That would be unreasonable.  Even the baseless hater of President Mnangagwa, Professor Jonathan Moyo, took sides with the MDC-A faction, to which he is mentor, and aimed at Mwonzora instead of debating the amendments.  

Prof Moyo shamelessly exposed his bias against the ruling party and disregarded what the Constitution says about amending it.  He accused Mwonzora of treachery.  

"Zanu-PF did not have a two thirds majority in the Senate on 4 May 2021 to pass Constitution of Zimbabwe Amendment Number 2 Bill. As in the House (National Assembly), it is your MDC-T that gave Zanu-PF the two thirds. Are you ashamed of your treachery?" he said.  

The Constitution never specifies that the political party, which is pushing for the amendment should have two thirds of its own members supporting the Amendment Bill for it to pass.

 Section 328 item 5 of the Constitution clearly says that "a Constitutional Bill must be passed at its last reading in National Assembly and the Senate, by the affirmative votes of two-thirds of the membership of each House."  There is no reference whatsoever to political parties.  

Prof Moyo was just angry that Mwonzora did not oppose Zanu-PF's position as would be expected of Zimbabwean opposition parties.  

Instead, Mwonzora demonstrated that opposition is not just about opposing everything that the ruling party says or does.  He showed that being in opposition does not mean that one has to be sworn enemies with the ruling party even on important issues which would benefit the nation such as the extension of the women's quota and the introduction of the youth quota in Parliament.  

The MDC in its various formations and factions has benefitted from the women's quota in Parliament since 2013 and neither MDC-A leader, Nelson Chamisa, nor his predecessor, the late Morgan Tsvangirai, opposed it.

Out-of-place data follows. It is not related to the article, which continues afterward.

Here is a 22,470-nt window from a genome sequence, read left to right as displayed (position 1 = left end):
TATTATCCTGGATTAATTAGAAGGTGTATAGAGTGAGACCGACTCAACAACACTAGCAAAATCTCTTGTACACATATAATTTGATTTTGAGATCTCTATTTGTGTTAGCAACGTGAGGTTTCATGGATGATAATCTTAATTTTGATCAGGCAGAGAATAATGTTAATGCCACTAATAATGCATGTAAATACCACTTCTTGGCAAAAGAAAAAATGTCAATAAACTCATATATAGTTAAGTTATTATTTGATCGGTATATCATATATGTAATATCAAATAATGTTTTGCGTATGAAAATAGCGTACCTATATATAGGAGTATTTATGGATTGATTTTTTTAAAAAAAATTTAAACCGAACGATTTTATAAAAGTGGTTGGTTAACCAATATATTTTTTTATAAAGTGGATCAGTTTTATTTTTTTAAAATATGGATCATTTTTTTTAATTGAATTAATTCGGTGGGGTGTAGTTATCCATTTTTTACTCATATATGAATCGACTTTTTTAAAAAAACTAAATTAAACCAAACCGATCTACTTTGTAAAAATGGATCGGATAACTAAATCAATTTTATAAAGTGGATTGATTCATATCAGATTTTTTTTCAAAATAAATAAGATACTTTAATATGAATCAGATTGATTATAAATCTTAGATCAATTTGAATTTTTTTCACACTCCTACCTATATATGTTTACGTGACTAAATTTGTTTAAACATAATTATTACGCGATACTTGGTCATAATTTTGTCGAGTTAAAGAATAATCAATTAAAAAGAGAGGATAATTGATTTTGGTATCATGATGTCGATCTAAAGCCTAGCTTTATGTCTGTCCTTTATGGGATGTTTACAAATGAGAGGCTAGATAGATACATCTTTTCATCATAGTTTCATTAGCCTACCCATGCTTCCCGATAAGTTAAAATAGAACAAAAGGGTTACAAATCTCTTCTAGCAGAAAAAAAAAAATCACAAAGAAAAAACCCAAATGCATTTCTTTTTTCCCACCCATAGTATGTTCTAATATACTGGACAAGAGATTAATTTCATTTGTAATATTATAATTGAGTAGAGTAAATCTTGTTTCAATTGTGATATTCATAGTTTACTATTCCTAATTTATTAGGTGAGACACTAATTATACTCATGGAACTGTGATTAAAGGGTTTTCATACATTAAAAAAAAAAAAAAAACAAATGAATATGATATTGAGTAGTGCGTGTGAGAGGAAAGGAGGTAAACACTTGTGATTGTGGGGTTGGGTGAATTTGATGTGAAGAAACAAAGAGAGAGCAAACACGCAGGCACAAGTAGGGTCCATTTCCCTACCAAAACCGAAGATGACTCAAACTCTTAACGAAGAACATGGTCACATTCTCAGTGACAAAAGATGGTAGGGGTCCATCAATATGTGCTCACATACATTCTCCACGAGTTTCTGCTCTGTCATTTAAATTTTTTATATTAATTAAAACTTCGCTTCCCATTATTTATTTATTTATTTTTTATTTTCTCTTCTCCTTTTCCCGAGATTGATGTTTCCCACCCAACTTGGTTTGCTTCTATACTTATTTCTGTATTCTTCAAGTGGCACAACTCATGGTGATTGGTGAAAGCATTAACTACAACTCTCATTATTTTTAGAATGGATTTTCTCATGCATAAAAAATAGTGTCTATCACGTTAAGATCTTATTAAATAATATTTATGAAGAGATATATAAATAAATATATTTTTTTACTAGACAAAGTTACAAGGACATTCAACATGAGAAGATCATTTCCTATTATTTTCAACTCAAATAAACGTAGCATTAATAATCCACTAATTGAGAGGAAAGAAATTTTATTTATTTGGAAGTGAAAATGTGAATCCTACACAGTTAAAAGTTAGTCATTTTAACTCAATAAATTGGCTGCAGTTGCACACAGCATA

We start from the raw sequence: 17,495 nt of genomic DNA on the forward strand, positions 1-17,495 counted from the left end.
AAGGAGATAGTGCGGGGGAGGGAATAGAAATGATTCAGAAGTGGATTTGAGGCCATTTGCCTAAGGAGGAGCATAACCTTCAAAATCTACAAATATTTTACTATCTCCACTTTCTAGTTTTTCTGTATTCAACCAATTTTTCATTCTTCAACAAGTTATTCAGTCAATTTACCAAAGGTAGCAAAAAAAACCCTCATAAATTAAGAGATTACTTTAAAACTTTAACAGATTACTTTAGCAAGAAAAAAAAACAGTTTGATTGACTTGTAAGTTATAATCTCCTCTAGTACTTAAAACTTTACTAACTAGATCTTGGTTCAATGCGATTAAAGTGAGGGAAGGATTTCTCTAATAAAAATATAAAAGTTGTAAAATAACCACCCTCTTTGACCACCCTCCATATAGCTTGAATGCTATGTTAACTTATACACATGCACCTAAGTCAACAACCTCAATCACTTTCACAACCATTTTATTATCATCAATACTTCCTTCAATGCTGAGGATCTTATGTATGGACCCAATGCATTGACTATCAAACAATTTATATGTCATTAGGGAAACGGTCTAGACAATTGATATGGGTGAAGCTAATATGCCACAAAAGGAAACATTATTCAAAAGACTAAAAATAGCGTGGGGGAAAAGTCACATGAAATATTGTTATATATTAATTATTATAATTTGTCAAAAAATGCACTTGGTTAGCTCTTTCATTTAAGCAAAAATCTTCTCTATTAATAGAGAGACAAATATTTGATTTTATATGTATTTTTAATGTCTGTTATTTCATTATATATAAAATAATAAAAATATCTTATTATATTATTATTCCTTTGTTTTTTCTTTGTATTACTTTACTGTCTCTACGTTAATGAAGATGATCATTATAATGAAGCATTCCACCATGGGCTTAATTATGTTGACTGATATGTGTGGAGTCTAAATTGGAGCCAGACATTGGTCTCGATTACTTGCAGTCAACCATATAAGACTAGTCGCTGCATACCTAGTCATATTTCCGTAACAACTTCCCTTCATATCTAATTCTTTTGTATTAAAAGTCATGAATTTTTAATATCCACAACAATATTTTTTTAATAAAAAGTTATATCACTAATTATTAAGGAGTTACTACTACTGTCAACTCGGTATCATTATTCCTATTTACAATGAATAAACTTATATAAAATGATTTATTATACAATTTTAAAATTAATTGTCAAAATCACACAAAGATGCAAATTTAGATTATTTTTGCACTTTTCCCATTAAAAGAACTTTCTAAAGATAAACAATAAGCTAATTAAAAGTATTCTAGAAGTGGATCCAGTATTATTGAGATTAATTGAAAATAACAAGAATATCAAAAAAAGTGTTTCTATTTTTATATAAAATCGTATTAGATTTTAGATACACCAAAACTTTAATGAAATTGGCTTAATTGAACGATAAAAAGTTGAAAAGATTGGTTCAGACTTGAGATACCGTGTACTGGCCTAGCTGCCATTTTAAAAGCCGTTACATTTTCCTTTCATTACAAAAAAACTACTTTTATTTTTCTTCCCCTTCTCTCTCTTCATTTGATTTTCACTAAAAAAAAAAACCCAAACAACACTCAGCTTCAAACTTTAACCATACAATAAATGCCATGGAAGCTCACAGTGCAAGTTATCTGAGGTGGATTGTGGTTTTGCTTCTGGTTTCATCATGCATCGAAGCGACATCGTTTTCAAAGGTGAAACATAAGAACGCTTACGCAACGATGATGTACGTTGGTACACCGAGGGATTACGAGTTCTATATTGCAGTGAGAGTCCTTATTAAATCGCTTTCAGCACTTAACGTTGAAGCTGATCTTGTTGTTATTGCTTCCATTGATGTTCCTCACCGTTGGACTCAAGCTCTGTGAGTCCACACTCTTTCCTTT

Mwonzora refused to be forced into the pockets of the Chamisas and the Professor Moyos of this country.

He chose to be his own man and picked what was good for Zimbabweans.  It is interesting to note that what Biti, Chamisa, Prof Moyo and Sikhala were opposing on the appointment of judges is what prevails in the United States of America, which they all worship.  

According to www.uscourts.gov, Supreme Court judges, court of appeals judges, and district court judges are nominated by the President and confirmed by the United States Senate in line with that country's Constitution.  

This is not materially different from what Government was seeking to achieve under Amendment Bill Number 1.  What irked the opposition officials most was the fact that this was being driven by Zanu-PF, which has been running rings around them during every election season since 2000.  While the MDC-A, Prof Moyo and Chin'ono are throwing tantrums over the issue of Chief Justice Luke Malaba's term of office, in the US Judges have lifetime tenures.  

This exposes the opposition's political dishonesty.  Instead of assessing issues on the basis of their merits and demerits, the opposition was just opposing the amendment on the basis of the fact that Chief Justice Malaba presided over Chamisa's August 24 2018 Constitutional Court election petition.  

Chamisa lost the case because he failed to provide evidence to back his accusations of poll theft against President Mnangagwa.  

Chief Justice Malaba was just discharging his constitutional mandate and nursed no grudge against the opposition politician.

Until the opposition learns to mature politically, it is likely to continue wallowing in frustration. It has to stop its cry baby mentality if it is to gain the respect of Zimbabweans.

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Source - the herald